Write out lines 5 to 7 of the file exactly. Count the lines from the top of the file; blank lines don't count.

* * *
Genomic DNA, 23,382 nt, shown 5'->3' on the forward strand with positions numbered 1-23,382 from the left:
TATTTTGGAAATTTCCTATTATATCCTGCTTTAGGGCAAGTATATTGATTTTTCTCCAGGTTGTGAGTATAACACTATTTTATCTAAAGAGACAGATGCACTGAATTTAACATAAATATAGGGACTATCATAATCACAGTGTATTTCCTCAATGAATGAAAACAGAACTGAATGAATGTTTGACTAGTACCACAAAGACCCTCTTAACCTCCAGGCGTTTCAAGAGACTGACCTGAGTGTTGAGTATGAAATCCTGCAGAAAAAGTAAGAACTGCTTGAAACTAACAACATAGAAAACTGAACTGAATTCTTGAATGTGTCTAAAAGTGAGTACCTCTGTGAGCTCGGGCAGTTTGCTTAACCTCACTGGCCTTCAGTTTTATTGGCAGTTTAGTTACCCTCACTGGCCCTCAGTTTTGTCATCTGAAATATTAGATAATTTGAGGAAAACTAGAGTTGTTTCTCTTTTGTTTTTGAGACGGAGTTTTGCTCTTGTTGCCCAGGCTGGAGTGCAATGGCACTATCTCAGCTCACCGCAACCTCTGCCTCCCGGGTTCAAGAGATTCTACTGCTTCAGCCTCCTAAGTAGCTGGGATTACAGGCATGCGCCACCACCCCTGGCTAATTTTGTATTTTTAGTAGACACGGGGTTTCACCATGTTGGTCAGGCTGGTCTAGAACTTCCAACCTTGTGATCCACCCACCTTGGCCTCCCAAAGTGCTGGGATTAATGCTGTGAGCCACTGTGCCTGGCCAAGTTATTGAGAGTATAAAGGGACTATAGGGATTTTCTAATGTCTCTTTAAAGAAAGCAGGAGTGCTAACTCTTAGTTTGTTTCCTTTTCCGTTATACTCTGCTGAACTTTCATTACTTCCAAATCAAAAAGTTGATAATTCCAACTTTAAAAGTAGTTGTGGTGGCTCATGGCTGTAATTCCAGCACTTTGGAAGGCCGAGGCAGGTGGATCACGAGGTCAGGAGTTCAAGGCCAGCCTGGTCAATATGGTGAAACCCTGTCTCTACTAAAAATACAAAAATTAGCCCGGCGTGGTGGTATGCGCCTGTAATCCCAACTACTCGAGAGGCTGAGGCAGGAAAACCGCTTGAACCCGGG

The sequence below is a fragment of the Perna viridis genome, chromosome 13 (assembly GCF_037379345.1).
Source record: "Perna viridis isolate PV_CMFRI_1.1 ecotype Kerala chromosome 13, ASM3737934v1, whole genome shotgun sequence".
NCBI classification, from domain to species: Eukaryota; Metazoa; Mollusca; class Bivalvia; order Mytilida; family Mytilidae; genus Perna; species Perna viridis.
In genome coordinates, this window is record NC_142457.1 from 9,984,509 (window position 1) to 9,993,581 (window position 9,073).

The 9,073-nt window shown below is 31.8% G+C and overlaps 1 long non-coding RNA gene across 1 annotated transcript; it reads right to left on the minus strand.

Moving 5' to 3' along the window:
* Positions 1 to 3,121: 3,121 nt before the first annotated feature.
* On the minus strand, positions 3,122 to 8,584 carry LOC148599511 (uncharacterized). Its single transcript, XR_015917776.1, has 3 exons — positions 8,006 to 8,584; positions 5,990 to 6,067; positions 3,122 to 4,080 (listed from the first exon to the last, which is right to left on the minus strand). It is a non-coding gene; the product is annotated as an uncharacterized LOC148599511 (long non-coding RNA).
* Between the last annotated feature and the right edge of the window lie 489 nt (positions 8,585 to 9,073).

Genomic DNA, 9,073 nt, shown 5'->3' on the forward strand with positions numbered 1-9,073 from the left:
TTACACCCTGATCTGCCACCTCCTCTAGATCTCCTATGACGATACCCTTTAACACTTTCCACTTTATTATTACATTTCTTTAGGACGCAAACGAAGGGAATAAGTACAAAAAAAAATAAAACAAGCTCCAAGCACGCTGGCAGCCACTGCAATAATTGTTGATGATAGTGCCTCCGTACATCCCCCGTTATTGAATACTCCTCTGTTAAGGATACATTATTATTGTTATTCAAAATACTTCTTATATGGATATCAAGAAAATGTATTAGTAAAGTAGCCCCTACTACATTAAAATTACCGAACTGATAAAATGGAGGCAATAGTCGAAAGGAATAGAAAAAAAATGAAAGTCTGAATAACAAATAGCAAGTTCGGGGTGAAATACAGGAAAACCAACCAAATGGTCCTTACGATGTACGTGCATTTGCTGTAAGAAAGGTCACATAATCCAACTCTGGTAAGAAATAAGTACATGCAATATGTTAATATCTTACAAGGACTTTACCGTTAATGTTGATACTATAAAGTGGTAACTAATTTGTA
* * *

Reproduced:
NCBI classification, from domain to species: Eukaryota; Metazoa; Mollusca; class Bivalvia; order Mytilida; family Mytilidae; genus Perna; species Perna viridis.
In genome coordinates, this window is record NC_142457.1 from 9,984,509 (window position 1) to 9,993,581 (window position 9,073).

The 9,073-nt window shown below is 31.8% G+C and overlaps 1 long non-coding RNA gene across 1 annotated transcript; it reads right to left on the minus strand.